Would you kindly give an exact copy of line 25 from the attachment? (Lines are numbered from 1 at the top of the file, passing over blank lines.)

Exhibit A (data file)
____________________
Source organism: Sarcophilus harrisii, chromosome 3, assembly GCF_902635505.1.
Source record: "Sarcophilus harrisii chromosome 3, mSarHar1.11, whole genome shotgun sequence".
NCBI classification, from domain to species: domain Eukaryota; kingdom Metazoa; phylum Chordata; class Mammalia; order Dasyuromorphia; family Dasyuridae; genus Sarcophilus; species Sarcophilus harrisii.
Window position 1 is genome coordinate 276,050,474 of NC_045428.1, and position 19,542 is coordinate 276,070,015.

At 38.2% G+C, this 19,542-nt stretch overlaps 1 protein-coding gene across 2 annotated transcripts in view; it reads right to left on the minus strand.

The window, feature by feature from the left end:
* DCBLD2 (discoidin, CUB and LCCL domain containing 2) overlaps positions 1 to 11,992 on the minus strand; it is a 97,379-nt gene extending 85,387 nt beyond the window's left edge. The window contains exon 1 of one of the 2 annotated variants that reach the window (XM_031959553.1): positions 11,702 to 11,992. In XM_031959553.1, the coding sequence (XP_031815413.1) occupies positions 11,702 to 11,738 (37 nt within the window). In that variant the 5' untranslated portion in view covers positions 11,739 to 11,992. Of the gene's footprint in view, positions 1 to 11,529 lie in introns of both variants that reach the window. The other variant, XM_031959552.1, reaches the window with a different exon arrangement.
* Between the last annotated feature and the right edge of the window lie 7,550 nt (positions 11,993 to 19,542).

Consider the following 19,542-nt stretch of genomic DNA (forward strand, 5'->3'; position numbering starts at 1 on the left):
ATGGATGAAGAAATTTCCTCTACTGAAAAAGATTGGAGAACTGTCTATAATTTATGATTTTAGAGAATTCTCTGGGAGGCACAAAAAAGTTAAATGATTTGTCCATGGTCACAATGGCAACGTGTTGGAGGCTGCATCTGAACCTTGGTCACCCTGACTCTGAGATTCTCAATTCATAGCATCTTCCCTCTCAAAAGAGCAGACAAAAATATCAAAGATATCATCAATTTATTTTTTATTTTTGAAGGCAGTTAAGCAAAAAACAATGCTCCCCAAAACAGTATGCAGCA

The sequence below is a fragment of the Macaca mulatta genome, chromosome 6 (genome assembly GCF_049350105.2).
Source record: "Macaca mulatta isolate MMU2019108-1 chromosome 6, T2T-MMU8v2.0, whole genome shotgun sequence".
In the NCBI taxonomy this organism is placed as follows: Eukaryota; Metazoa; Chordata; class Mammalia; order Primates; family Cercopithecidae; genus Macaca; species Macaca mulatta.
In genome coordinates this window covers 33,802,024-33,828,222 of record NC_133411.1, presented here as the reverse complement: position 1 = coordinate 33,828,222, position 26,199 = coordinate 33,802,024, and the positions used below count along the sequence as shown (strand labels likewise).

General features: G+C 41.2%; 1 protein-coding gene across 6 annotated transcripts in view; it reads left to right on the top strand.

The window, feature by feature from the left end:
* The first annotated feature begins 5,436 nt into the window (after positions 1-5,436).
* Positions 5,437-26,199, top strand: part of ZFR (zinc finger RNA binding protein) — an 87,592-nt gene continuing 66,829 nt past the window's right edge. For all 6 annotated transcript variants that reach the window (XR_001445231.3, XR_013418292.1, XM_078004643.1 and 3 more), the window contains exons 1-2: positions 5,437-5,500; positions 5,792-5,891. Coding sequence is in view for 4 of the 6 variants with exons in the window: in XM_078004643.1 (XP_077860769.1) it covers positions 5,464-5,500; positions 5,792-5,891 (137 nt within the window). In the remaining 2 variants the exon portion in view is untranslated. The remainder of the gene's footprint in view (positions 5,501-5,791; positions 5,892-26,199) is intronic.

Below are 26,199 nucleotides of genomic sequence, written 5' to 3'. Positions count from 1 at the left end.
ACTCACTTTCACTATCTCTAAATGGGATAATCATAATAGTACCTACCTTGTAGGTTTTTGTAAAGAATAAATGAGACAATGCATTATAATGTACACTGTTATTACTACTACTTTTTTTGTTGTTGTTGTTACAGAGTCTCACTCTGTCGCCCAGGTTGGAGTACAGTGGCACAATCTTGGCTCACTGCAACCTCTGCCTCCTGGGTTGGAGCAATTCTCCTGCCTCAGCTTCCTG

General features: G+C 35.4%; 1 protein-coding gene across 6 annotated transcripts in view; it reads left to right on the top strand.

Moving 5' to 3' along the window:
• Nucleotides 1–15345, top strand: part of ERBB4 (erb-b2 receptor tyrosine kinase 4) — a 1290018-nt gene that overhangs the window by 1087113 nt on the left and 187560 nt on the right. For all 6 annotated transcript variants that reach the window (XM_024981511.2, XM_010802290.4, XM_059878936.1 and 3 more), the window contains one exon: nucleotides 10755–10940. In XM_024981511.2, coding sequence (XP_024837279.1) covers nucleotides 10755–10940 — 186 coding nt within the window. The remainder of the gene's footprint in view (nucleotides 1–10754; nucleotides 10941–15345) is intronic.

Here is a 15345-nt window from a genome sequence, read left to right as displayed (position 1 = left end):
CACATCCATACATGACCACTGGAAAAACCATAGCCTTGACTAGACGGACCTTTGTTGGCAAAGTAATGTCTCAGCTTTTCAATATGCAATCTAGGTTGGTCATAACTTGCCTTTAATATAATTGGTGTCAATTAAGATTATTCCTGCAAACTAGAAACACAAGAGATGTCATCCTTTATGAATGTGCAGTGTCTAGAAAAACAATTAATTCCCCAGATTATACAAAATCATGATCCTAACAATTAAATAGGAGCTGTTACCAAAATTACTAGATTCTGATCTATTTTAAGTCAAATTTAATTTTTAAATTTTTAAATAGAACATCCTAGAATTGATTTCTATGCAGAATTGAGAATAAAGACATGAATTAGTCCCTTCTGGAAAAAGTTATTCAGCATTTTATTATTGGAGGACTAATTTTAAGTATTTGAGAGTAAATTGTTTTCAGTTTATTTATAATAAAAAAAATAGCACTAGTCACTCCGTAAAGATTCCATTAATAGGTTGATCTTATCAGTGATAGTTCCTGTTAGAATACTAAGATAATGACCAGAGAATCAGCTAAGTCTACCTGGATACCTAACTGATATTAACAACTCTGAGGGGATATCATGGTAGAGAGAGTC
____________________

CACATCCATACATGACCACTGGAAAAACCATAGCCTTGACTAGACGGACCTTTGTTGGCAAAGTAATGTCTCAGCTTTTCAATATGCAATCTAGGTTGGTCATAACTTGCCTTTAATATAATTGGTGTCAATTAAGATTATTCCTGCAAACTAGAAACACAAGAGATGTCATCCTTTATGAATGTGCAGTGTCTAGAAAAACAATTAATTCCCCAGATTATACAAAATCATGATCCTAACAATTAAATAGGAGCTGTTACCAAAATTACTAGATTCTGATCTATTTTAAGTCAAATTTAATTTTTAAATTTTTAAATAGAACATCCTAGAATTGATTTCTATGCAGAATTGAGAATAAAGACATGAATTAGTCCCTTCTGGAAAAAGTTATTCAGCATTTTATTATTGGAGGACTAATTTTAAGTATTTGAGAGTAAATTGTTTTCAGTTTATTTATAATAAAAAAAATAGCACTAGTCACTCCGTAAAGATTCCATTAATAGGTTGATCTTATCAGTGATAGTTCCTGTTAGAATACTAAGATAATGACCAGAGAATCAGCTAAGTCTACCTGGATACCTAACTGATATTAACAACTCTGAGGGGATATCATGGTAGAGAGAGTC